International Widows Day - Question for Short Debate

Part of the debate – in the House of Lords at 7:17 pm on 19th June 2019.

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Photo of Baroness Sugg Baroness Sugg The Parliamentary Under-Secretary of State for International Development 7:17 pm, 19th June 2019

My Lords, I am hugely grateful to the noble Lord, Lord Loomba, for tabling this important debate shortly in advance of International Widows Day. It is so important to shine a spotlight on what has for too long been a neglected issue, and I pay tribute to his long record of work in this area, including the great achievement of getting a UN-ratified day to mark its importance. It is challenging to get accurate information, as widows are too often invisible, but the UN estimates that there are a quarter of a billion widows around the world, with more than half living in poverty. As we have heard, many widows face profound hardship and abuse simply because they have lost their husbands, but when given a chance widows can, of course, be powerful agents of change, prosperity and peace.

The noble Lord, Lord Loomba, set out powerfully the case for doing more for widows across the world. He gave us some welcome news of positive action being taken internationally to mark International Widows Day. My noble friend Lady Nicholson explained the myriad issues widows face and the importance of empowering them, ensuring that we recognise and promote their rights in everything we do. The noble Lord, Lord Parekh, highlighted the importance of addressing the stigma that widows can face. I agree with him that one of the very best ways we can do this is through education—for women, of course, but also for men and for society in general.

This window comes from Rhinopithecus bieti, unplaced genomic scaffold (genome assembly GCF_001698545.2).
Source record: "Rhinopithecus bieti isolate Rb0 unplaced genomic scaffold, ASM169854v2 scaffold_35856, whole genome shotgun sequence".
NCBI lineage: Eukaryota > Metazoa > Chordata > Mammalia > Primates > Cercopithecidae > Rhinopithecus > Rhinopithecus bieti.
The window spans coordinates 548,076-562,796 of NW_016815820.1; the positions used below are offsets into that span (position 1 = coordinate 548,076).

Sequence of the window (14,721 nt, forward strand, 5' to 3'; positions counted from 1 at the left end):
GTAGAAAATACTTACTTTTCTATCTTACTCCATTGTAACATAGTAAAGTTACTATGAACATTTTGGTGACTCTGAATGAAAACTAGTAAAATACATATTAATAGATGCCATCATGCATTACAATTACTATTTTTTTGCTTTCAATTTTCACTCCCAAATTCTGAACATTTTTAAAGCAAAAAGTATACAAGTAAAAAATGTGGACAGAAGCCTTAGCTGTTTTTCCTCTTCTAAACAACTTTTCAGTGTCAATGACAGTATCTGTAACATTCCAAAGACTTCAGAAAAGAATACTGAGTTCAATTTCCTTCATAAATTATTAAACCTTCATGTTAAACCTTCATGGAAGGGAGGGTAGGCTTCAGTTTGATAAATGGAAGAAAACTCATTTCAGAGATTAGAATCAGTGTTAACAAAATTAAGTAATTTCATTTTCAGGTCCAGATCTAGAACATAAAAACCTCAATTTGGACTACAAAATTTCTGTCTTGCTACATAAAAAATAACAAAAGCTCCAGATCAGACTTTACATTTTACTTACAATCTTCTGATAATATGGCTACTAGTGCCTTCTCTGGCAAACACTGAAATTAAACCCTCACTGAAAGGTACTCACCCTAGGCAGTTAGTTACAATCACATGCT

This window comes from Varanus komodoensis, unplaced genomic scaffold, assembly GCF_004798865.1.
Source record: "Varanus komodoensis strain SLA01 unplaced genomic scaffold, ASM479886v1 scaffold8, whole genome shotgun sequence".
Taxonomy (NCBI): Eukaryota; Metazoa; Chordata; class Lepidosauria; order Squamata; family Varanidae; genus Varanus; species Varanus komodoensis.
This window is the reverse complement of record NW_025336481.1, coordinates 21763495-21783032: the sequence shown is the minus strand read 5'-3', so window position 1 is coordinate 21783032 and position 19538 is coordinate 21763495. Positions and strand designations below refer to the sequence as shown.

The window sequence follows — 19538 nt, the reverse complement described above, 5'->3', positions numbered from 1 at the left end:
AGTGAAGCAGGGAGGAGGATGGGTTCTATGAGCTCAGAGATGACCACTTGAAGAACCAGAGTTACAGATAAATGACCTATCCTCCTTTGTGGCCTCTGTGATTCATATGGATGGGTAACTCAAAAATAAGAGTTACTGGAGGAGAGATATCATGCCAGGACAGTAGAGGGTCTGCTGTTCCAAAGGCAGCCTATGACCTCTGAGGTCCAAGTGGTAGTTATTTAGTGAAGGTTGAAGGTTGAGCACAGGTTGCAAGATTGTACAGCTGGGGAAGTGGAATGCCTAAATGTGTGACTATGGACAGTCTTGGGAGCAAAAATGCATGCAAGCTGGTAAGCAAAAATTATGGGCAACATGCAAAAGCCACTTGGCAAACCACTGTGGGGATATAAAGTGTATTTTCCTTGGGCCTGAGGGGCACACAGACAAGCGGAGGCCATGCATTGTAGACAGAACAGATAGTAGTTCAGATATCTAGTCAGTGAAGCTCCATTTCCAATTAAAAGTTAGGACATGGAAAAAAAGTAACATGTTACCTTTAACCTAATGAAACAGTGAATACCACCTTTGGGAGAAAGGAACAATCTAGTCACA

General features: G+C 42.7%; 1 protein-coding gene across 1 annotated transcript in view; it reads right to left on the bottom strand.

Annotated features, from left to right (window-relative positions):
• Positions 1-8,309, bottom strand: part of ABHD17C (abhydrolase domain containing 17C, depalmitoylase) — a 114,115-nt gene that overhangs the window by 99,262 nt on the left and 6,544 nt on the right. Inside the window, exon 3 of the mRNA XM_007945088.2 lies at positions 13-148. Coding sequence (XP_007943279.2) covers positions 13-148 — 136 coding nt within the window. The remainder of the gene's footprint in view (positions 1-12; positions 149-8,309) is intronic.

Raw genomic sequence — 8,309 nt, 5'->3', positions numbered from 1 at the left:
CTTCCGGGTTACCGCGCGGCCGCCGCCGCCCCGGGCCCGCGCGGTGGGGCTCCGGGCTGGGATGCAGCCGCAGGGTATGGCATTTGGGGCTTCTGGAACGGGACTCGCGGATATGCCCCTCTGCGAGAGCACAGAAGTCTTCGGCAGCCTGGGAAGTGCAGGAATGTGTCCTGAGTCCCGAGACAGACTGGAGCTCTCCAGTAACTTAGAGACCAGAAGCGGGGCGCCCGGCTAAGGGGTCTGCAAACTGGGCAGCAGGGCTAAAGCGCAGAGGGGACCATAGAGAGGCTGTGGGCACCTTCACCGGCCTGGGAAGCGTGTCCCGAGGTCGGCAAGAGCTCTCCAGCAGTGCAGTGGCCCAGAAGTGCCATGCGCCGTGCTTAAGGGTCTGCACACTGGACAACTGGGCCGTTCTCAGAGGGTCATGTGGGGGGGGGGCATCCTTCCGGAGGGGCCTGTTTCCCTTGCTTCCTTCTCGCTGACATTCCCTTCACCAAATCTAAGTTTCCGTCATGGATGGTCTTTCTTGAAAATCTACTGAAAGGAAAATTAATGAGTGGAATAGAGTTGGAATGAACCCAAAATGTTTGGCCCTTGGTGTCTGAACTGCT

The noble Lord, Lord Hussain, spoke of the difficulties that widows can face when searching for their husbands, not knowing whether they are dead or alive, as well as having to deal with the issues that all widows face. My noble friend Lady Hodgson spoke of the perpetuation of underachievement and the lack of economic empowerment that widows can face, along with their sons and daughters—and their sons and daughters, for generations—if they do not receive the correct level of support in time. I absolutely agree with her that we need to do more to help widows access the legal rights to which they are entitled.

The noble Baroness, Lady Greengross, spoke of the importance of involving women in peace talks. Conflict and instability affect women and girls differently from men and boys and result in them having different needs and priorities. We are committed to placing women and girls at the centre of efforts to prevent and resolve conflict. That includes tackling women’s and girls’ different needs and making sure they participate fully to ensure lasting stability. We are currently focusing our efforts on promoting women’s meaningful inclusion in three distinct peace processes—in Yemen, Afghanistan and South Sudan.